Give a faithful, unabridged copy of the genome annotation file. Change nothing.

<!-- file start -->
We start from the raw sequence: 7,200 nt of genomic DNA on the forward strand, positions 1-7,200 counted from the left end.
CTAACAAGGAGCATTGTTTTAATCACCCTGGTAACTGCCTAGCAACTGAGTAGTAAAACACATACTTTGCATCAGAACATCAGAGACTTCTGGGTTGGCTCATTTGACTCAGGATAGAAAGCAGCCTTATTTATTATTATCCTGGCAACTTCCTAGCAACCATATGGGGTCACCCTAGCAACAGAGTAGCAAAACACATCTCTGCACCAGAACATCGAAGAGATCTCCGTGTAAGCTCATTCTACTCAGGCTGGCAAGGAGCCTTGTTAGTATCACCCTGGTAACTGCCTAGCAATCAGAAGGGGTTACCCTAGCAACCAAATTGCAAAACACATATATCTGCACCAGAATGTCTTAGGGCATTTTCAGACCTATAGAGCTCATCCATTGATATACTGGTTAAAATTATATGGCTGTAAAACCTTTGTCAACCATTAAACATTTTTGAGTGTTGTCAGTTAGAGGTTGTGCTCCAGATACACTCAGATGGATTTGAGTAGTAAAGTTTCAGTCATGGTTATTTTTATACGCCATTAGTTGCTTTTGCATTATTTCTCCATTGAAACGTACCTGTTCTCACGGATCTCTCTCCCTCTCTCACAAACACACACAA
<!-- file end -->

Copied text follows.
We start from the raw sequence: 7,200 nt of genomic DNA on the forward strand, positions 1-7,200 counted from the left end.
CTAACAAGGAGCATTGTTTTAATCACCCTGGTAACTGCCTAGCAACTGAGTAGTAAAACACATACTTTGCATCAGAACATCAGAGACTTCTGGGTTGGCTCATTTGACTCAGGATAGAAAGCAGCCTTATTTATTATTATCCTGGCAACTTCCTAGCAACCATATGGGGTCACCCTAGCAACAGAGTAGCAAAACACATCTCTGCACCAGAACATCGAAGAGATCTCCGTGTAAGCTCATTCTACTCAGGCTGGCAAGGAGCCTTGTTAGTATCACCCTGGTAACTGCCTAGCAATCAGAAGGGGTTACCCTAGCAACCAAATTGCAAAACACATATATCTGCACCAGAATGTCTTAGGGCATTTTCAGACCTATAGAGCTCATCCATTGATATACTGGTTAAAATTATATGGCTGTAAAACCTTTGTCAACCATTAAACATTTTTGAGTGTTGTCAGTTAGAGGTTGTGCTCCAGATACACTCAGATGGATTTGAGTAGTAAAGTTTCAGTCATGGTTATTTTTATACGCCATTAGTTGCTTTTGCATTATTTCTCCATTGAAACGTACCTGTTCTCACGGATCTCTCTCCCTCTCTCACAAACACACACAA